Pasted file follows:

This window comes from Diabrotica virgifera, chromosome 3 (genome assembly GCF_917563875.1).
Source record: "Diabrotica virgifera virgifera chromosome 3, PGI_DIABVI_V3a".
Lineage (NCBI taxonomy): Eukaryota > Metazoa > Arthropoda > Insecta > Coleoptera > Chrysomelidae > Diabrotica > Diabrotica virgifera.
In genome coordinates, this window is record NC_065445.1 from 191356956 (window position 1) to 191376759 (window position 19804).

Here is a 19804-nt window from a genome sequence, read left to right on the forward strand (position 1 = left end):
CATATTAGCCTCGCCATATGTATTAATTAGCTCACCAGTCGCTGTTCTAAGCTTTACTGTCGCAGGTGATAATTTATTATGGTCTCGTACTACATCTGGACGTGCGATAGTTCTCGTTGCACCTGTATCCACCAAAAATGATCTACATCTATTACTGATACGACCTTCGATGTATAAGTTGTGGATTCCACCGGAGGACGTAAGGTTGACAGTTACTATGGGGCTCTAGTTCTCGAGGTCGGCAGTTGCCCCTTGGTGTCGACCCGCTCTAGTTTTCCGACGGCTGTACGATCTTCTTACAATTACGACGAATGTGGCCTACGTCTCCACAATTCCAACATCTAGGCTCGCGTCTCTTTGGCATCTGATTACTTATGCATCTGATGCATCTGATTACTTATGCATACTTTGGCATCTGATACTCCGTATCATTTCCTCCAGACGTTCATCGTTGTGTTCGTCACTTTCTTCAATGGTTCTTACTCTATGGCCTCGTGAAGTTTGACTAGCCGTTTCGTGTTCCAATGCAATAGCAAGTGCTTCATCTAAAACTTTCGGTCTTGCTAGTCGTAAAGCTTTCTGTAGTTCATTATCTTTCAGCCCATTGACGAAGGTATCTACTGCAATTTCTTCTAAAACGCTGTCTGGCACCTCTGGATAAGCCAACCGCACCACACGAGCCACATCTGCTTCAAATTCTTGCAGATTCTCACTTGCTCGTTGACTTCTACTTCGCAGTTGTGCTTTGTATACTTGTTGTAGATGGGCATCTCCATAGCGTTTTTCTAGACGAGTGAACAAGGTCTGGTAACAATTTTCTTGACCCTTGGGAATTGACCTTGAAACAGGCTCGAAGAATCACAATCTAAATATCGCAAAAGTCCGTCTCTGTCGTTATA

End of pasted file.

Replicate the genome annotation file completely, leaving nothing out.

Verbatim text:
This window comes from Diabrotica virgifera, chromosome 3 (genome assembly GCF_917563875.1).
Source record: "Diabrotica virgifera virgifera chromosome 3, PGI_DIABVI_V3a".
Lineage (NCBI taxonomy): Eukaryota > Metazoa > Arthropoda > Insecta > Coleoptera > Chrysomelidae > Diabrotica > Diabrotica virgifera.
In genome coordinates, this window is record NC_065445.1 from 191356956 (window position 1) to 191376759 (window position 19804).

Here is a 19804-nt window from a genome sequence, read left to right on the forward strand (position 1 = left end):
CATATTAGCCTCGCCATATGTATTAATTAGCTCACCAGTCGCTGTTCTAAGCTTTACTGTCGCAGGTGATAATTTATTATGGTCTCGTACTACATCTGGACGTGCGATAGTTCTCGTTGCACCTGTATCCACCAAAAATGATCTACATCTATTACTGATACGACCTTCGATGTATAAGTTGTGGATTCCACCGGAGGACGTAAGGTTGACAGTTACTATGGGGCTCTAGTTCTCGAGGTCGGCAGTTGCCCCTTGGTGTCGACCCGCTCTAGTTTTCCGACGGCTGTACGATCTTCTTACAATTACGACGAATGTGGCCTACGTCTCCACAATTCCAACATCTAGGCTCGCGTCTCTTTGGCATCTGATTACTTATGCATCTGATGCATCTGATTACTTATGCATACTTTGGCATCTGATACTCCGTATCATTTCCTCCAGACGTTCATCGTTGTGTTCGTCACTTTCTTCAATGGTTCTTACTCTATGGCCTCGTGAAGTTTGACTAGCCGTTTCGTGTTCCAATGCAATAGCAAGTGCTTCATCTAAAACTTTCGGTCTTGCTAGTCGTAAAGCTTTCTGTAGTTCATTATCTTTCAGCCCATTGACGAAGGTATCTACTGCAATTTCTTCTAAAACGCTGTCTGGCACCTCTGGATAAGCCAACCGCACCACACGAGCCACATCTGCTTCAAATTCTTGCAGATTCTCACTTGCTCGTTGACTTCTACTTCGCAGTTGTGCTTTGTATACTTGTTGTAGATGGGCATCTCCATAGCGTTTTTCTAGACGAGTGAACAAGGTCTGGTAACAATTTTCTTGACCCTTGGGAATTGACCTTGAAACAGGCTCGAAGAATCACAATCTAAATATCGCAAAAGTCCGTCTCTGTCGTTATA